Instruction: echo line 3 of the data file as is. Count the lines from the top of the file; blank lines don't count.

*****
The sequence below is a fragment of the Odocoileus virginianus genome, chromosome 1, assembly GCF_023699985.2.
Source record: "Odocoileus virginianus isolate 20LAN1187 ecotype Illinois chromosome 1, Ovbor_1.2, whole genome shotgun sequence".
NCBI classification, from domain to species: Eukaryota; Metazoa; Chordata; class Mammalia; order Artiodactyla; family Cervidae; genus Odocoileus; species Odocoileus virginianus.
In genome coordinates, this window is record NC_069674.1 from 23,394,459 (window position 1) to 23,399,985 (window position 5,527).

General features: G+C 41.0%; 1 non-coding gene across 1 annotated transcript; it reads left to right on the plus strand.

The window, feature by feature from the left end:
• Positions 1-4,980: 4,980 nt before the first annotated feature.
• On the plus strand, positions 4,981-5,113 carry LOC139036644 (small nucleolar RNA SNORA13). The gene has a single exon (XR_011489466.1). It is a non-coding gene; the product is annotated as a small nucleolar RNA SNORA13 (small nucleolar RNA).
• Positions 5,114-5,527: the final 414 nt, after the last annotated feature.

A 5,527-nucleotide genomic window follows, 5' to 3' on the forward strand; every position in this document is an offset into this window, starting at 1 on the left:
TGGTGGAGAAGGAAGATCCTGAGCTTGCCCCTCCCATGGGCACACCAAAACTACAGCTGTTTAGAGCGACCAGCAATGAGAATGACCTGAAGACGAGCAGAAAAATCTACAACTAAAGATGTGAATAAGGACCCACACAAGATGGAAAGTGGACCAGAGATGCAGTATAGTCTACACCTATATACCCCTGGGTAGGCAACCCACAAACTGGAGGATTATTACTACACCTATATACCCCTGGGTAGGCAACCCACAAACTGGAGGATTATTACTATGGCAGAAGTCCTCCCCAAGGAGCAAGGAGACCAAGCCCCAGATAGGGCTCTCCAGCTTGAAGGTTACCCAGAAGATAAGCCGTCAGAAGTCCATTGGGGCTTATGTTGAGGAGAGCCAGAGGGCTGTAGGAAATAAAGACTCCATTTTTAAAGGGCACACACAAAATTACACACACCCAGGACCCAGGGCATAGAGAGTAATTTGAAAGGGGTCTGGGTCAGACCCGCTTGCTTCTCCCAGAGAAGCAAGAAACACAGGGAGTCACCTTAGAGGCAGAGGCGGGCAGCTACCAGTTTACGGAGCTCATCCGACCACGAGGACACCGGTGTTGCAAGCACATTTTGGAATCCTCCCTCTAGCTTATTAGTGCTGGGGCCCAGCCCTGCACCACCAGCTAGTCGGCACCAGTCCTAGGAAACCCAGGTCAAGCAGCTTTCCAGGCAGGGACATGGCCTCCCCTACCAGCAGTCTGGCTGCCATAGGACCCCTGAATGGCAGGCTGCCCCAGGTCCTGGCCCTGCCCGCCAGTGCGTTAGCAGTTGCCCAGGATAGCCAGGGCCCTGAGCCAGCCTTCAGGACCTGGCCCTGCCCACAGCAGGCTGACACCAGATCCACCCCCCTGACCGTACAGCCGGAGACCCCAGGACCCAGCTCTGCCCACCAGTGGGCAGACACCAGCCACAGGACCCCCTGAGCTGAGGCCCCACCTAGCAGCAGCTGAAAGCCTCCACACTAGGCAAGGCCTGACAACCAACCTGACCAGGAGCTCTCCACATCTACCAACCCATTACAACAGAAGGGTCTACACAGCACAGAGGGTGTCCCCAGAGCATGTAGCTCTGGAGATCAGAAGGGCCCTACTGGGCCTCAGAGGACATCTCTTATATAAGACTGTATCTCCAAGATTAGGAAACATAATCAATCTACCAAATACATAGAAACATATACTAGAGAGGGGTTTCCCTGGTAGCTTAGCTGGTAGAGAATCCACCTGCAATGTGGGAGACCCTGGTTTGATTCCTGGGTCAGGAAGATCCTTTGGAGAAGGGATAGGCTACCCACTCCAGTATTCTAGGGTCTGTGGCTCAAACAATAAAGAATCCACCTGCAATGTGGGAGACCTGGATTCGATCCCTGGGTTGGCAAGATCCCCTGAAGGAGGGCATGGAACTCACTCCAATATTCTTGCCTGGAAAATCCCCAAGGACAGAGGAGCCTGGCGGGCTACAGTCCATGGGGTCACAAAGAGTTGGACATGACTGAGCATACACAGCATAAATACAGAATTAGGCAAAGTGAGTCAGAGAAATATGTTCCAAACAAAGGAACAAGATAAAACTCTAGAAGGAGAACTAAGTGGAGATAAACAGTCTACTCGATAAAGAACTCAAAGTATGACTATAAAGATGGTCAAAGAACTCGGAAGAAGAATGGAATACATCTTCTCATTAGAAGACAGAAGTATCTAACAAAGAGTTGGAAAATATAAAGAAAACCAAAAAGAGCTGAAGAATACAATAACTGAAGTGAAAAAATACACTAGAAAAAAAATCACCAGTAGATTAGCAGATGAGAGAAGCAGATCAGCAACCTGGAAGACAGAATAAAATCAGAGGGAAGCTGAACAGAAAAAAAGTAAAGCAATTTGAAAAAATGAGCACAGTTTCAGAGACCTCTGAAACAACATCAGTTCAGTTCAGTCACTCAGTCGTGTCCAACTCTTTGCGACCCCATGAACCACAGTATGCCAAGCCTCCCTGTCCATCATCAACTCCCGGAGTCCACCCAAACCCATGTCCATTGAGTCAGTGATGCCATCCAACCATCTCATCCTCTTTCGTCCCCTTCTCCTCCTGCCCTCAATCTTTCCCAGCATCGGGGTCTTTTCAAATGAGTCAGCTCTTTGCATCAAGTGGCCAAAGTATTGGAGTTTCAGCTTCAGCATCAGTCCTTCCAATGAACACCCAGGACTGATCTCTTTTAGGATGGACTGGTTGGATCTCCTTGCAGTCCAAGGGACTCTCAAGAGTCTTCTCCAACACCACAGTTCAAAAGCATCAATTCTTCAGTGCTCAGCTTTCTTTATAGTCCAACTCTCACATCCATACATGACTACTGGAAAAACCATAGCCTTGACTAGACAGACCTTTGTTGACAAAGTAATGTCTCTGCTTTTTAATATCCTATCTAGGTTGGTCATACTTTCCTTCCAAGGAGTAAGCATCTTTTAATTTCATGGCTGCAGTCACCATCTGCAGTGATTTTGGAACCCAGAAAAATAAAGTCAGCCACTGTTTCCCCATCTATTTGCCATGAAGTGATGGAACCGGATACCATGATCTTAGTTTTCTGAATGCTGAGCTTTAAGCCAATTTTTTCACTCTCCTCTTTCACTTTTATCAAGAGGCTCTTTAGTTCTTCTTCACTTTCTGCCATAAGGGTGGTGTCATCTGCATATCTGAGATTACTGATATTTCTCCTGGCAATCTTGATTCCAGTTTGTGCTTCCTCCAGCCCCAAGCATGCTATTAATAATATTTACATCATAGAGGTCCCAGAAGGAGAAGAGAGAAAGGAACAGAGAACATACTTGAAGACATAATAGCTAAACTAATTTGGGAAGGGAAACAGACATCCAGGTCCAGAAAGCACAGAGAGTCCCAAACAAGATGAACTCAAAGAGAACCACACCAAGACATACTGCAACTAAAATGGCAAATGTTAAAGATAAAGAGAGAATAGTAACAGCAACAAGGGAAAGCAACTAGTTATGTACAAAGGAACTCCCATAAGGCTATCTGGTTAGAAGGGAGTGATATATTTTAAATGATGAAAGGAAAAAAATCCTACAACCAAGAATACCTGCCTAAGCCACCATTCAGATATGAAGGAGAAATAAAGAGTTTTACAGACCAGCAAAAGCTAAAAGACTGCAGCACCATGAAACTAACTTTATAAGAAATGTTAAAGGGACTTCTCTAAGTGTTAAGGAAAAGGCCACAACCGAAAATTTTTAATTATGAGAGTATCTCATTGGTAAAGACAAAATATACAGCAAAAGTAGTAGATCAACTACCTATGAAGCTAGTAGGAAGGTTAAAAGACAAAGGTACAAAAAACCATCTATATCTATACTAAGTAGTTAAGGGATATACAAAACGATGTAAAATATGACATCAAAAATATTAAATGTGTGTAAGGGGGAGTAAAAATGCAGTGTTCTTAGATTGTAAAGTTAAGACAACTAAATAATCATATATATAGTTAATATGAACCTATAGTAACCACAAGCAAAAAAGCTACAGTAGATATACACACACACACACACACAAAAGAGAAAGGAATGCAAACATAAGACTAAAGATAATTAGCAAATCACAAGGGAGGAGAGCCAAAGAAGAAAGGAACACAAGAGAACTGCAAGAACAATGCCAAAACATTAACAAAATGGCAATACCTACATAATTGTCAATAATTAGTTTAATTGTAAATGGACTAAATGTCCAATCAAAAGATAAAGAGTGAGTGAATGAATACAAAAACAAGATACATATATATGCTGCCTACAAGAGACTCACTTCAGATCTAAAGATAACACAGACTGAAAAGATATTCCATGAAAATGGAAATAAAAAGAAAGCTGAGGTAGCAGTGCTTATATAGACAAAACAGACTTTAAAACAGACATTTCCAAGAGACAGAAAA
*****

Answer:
NCBI classification, from domain to species: Eukaryota; Metazoa; Chordata; class Mammalia; order Artiodactyla; family Cervidae; genus Odocoileus; species Odocoileus virginianus.